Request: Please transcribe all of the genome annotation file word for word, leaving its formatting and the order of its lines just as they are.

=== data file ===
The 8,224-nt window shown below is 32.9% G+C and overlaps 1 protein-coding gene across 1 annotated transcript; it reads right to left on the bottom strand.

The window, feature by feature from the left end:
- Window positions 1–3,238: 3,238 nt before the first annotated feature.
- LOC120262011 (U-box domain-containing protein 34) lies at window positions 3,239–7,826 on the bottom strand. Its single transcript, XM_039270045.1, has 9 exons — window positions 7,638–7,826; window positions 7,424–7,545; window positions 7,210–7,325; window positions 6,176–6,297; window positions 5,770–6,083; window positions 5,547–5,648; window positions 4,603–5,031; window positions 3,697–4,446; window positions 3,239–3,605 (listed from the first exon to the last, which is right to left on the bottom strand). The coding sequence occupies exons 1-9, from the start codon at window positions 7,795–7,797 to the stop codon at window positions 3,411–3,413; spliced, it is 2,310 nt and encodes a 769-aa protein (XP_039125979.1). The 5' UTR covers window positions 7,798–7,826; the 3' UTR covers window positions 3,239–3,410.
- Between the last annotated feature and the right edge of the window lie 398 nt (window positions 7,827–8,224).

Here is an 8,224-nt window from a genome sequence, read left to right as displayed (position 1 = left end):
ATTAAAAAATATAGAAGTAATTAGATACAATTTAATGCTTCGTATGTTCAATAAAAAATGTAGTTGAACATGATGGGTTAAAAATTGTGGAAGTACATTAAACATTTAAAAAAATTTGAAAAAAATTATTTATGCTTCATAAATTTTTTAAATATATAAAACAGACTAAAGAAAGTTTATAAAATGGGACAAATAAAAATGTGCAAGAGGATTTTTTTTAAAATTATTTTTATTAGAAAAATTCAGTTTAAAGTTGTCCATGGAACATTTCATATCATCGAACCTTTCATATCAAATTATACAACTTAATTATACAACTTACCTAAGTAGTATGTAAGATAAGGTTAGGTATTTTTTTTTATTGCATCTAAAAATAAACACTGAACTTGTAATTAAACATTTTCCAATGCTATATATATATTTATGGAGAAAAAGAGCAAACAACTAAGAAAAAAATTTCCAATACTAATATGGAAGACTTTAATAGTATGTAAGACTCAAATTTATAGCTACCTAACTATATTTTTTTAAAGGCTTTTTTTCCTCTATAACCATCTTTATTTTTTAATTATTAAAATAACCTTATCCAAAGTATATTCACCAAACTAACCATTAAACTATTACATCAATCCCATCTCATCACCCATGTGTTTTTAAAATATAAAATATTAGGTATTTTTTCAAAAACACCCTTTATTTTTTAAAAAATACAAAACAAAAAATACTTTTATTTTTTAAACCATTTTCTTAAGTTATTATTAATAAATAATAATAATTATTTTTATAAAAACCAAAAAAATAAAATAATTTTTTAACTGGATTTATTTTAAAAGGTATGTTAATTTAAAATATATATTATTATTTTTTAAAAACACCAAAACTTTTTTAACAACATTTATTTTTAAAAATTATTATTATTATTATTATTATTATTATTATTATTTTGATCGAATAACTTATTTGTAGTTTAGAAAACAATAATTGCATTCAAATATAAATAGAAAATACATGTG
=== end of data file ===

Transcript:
The 8,224-nt window shown below is 32.9% G+C and overlaps 1 protein-coding gene across 1 annotated transcript; it reads right to left on the bottom strand.

The window, feature by feature from the left end:
- Window positions 1–3,238: 3,238 nt before the first annotated feature.
- LOC120262011 (U-box domain-containing protein 34) lies at window positions 3,239–7,826 on the bottom strand. Its single transcript, XM_039270045.1, has 9 exons — window positions 7,638–7,826; window positions 7,424–7,545; window positions 7,210–7,325; window positions 6,176–6,297; window positions 5,770–6,083; window positions 5,547–5,648; window positions 4,603–5,031; window positions 3,697–4,446; window positions 3,239–3,605 (listed from the first exon to the last, which is right to left on the bottom strand). The coding sequence occupies exons 1-9, from the start codon at window positions 7,795–7,797 to the stop codon at window positions 3,411–3,413; spliced, it is 2,310 nt and encodes a 769-aa protein (XP_039125979.1). The 5' UTR covers window positions 7,798–7,826; the 3' UTR covers window positions 3,239–3,410.
- Between the last annotated feature and the right edge of the window lie 398 nt (window positions 7,827–8,224).

Here is an 8,224-nt window from a genome sequence, read left to right as displayed (position 1 = left end):
ATTAAAAAATATAGAAGTAATTAGATACAATTTAATGCTTCGTATGTTCAATAAAAAATGTAGTTGAACATGATGGGTTAAAAATTGTGGAAGTACATTAAACATTTAAAAAAATTTGAAAAAAATTATTTATGCTTCATAAATTTTTTAAATATATAAAACAGACTAAAGAAAGTTTATAAAATGGGACAAATAAAAATGTGCAAGAGGATTTTTTTTAAAATTATTTTTATTAGAAAAATTCAGTTTAAAGTTGTCCATGGAACATTTCATATCATCGAACCTTTCATATCAAATTATACAACTTAATTATACAACTTACCTAAGTAGTATGTAAGATAAGGTTAGGTATTTTTTTTTATTGCATCTAAAAATAAACACTGAACTTGTAATTAAACATTTTCCAATGCTATATATATATTTATGGAGAAAAAGAGCAAACAACTAAGAAAAAAATTTCCAATACTAATATGGAAGACTTTAATAGTATGTAAGACTCAAATTTATAGCTACCTAACTATATTTTTTTAAAGGCTTTTTTTCCTCTATAACCATCTTTATTTTTTAATTATTAAAATAACCTTATCCAAAGTATATTCACCAAACTAACCATTAAACTATTACATCAATCCCATCTCATCACCCATGTGTTTTTAAAATATAAAATATTAGGTATTTTTTCAAAAACACCCTTTATTTTTTAAAAAATACAAAACAAAAAATACTTTTATTTTTTAAACCATTTTCTTAAGTTATTATTAATAAATAATAATAATTATTTTTATAAAAACCAAAAAAATAAAATAATTTTTTAACTGGATTTATTTTAAAAGGTATGTTAATTTAAAATATATATTATTATTTTTTAAAAACACCAAAACTTTTTTAACAACATTTATTTTTAAAAATTATTATTATTATTATTATTATTATTATTATTATTTTGATCGAATAACTTATTTGTAGTTTAGAAAACAATAATTGCATTCAAATATAAATAGAAAATACATGTG